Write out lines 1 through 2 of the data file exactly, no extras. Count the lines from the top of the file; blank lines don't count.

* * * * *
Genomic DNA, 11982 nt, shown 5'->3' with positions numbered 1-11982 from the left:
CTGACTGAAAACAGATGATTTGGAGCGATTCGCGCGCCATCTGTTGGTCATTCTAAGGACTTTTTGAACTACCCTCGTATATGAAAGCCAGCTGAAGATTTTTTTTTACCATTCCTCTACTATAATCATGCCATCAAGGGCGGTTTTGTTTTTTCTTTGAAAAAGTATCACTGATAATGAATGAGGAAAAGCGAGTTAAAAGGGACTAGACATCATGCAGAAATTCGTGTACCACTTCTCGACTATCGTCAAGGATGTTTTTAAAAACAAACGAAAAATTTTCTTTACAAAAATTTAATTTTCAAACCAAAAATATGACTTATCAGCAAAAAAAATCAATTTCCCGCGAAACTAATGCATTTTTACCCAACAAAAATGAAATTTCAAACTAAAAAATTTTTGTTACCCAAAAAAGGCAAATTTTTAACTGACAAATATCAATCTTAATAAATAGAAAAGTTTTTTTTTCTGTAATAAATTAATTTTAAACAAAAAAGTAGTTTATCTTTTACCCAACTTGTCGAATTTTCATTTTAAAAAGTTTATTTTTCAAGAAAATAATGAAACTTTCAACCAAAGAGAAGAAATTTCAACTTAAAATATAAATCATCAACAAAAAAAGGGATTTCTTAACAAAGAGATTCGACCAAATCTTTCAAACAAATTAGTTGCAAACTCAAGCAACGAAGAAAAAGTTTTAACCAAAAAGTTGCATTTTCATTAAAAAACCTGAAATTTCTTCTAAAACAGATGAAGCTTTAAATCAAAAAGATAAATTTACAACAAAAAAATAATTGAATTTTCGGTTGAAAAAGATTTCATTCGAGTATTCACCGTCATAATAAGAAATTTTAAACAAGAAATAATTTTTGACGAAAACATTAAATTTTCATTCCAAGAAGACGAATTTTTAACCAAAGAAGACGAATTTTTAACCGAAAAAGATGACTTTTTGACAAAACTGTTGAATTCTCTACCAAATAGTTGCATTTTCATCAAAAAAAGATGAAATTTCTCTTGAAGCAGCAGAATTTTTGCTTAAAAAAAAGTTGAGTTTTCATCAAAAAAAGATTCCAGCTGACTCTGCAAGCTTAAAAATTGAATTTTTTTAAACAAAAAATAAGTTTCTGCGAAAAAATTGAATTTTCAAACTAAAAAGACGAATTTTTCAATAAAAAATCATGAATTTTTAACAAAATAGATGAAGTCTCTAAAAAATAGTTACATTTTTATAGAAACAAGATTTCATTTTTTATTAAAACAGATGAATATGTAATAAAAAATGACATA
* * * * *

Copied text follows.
Genomic DNA, 11982 nt, shown 5'->3' with positions numbered 1-11982 from the left:
CTGACTGAAAACAGATGATTTGGAGCGATTCGCGCGCCATCTGTTGGTCATTCTAAGGACTTTTTGAACTACCCTCGTATATGAAAGCCAGCTGAAGATTTTTTTTTACCATTCCTCTACTATAATCATGCCATCAAGGGCGGTTTTGTTTTTTCTTTGAAAAAGTATCACTGATAATGAATGAGGAAAAGCGAGTTAAAAGGGACTAGACATCATGCAGAAATTCGTGTACCACTTCTCGACTATCGTCAAGGATGTTTTTAAAAACAAACGAAAAATTTTCTTTACAAAAATTTAATTTTCAAACCAAAAATATGACTTATCAGCAAAAAAAATCAATTTCCCGCGAAACTAATGCATTTTTACCCAACAAAAATGAAATTTCAAACTAAAAAATTTTTGTTACCCAAAAAAGGCAAATTTTTAACTGACAAATATCAATCTTAATAAATAGAAAAGTTTTTTTTTCTGTAATAAATTAATTTTAAACAAAAAAGTAGTTTATCTTTTACCCAACTTGTCGAATTTTCATTTTAAAAAGTTTATTTTTCAAGAAAATAATGAAACTTTCAACCAAAGAGAAGAAATTTCAACTTAAAATATAAATCATCAACAAAAAAAGGGATTTCTTAACAAAGAGATTCGACCAAATCTTTCAAACAAATTAGTTGCAAACTCAAGCAACGAAGAAAAAGTTTTAACCAAAAAGTTGCATTTTCATTAAAAAACCTGAAATTTCTTCTAAAACAGATGAAGCTTTAAATCAAAAAGATAAATTTACAACAAAAAAATAATTGAATTTTCGGTTGAAAAAGATTTCATTCGAGTATTCACCGTCATAATAAGAAATTTTAAACAAGAAATAATTTTTGACGAAAACATTAAATTTTCATTCCAAGAAGACGAATTTTTAACCAAAGAAGACGAATTTTTAACCGAAAAAGATGACTTTTTGACAAAACTGTTGAATTCTCTACCAAATAGTTGCATTTTCATCAAAAAAAGATGAAATTTCTCTTGAAGCAGCAGAATTTTTGCTTAAAAAAAAGTTGAGTTTTCATCAAAAAAAGATTCCAGCTGACTCTGCAAGCTTAAAAATTGAATTTTTTTAAACAAAAAATAAGTTTCTGCGAAAAAATTGAATTTTCAAACTAAAAAGACGAATTTTTCAATAAAAAATCATGAATTTTTAACAAAATAGATGAAGTCTCTAAAAAATAGTTACATTTTTATAGAAACAAGATTTCATTTTTTATTAAAACAGATGAATATGTAATAAAAAATGACATA